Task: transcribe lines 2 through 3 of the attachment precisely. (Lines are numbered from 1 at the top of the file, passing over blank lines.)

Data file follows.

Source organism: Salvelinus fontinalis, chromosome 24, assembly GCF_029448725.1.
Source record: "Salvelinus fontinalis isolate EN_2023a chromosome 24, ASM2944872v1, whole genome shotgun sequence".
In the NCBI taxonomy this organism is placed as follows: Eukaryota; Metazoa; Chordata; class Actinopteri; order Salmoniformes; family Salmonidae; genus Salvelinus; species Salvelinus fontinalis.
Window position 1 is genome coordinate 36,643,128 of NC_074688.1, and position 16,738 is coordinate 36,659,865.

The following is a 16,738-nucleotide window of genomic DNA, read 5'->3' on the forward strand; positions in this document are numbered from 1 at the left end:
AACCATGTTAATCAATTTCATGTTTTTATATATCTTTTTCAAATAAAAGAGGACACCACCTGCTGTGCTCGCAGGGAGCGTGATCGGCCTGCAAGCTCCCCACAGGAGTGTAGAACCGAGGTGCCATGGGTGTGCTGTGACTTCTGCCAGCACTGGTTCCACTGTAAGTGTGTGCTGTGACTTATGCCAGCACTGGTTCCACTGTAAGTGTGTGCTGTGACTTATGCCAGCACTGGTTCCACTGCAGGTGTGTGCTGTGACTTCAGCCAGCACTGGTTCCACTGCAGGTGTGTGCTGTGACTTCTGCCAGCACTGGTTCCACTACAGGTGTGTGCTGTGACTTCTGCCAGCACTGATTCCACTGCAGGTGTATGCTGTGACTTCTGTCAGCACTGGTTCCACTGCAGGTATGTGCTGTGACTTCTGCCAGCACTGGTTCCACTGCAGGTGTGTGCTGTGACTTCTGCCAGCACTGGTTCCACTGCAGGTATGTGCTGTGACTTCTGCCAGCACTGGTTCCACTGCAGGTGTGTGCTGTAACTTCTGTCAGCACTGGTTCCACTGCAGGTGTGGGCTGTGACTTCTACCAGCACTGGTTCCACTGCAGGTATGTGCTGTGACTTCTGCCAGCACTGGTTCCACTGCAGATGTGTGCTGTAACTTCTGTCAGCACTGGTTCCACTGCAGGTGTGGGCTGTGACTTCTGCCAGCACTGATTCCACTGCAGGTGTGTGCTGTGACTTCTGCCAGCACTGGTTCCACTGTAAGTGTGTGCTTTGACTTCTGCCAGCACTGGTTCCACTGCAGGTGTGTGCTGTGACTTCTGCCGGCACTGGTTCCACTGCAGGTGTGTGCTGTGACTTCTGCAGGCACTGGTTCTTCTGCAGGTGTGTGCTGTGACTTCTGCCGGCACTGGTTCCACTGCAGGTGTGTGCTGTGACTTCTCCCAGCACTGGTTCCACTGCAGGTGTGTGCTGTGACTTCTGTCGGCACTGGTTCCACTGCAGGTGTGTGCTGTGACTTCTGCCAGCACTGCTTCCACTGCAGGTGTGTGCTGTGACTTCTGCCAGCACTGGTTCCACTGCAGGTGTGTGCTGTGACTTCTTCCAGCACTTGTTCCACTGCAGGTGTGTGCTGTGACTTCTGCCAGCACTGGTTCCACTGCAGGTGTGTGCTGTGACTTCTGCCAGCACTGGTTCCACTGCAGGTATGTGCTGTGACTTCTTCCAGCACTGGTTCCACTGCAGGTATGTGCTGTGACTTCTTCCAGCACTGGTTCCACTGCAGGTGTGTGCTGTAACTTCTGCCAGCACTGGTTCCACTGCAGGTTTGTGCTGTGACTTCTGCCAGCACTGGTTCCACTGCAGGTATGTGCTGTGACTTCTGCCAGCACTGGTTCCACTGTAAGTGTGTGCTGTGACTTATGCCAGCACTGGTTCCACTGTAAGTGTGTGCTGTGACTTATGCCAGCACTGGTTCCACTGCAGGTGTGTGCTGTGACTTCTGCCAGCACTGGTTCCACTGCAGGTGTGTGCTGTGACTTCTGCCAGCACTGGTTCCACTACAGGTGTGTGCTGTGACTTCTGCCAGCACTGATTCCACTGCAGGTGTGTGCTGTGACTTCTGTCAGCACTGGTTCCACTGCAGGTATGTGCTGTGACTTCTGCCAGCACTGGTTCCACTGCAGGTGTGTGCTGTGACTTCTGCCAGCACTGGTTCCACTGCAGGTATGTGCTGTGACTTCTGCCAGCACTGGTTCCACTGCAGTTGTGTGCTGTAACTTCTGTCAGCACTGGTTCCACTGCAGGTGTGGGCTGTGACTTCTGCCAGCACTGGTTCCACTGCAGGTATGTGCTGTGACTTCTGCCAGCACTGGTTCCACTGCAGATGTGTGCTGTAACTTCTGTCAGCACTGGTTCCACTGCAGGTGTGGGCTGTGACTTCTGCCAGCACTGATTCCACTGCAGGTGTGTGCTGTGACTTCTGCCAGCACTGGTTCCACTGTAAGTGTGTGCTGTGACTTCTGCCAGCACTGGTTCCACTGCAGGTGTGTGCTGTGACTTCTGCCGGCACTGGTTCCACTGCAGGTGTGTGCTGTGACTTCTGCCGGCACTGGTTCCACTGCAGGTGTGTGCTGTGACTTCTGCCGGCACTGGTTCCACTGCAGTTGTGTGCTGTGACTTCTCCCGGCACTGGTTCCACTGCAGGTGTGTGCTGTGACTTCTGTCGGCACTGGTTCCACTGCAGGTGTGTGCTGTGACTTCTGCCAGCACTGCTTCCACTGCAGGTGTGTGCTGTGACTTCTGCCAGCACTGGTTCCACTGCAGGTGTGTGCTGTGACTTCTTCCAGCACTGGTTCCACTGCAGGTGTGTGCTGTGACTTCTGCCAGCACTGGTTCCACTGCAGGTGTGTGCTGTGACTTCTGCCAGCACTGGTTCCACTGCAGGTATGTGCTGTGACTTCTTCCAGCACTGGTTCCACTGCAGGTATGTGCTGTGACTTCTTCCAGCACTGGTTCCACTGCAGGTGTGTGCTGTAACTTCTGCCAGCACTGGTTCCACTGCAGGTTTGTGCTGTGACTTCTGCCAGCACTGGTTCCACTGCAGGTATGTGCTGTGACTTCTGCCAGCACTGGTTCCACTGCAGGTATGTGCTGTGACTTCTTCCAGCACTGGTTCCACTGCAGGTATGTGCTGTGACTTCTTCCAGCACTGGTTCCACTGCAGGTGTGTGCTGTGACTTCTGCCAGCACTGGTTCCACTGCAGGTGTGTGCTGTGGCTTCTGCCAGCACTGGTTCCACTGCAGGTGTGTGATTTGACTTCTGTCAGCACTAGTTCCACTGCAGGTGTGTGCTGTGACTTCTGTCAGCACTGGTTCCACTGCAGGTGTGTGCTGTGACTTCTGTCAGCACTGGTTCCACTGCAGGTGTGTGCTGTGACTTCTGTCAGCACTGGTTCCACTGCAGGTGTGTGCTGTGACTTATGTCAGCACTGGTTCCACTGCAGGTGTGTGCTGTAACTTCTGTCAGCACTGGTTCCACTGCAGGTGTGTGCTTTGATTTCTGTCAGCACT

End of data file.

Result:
Source record: "Salvelinus fontinalis isolate EN_2023a chromosome 24, ASM2944872v1, whole genome shotgun sequence".
In the NCBI taxonomy this organism is placed as follows: Eukaryota; Metazoa; Chordata; class Actinopteri; order Salmoniformes; family Salmonidae; genus Salvelinus; species Salvelinus fontinalis.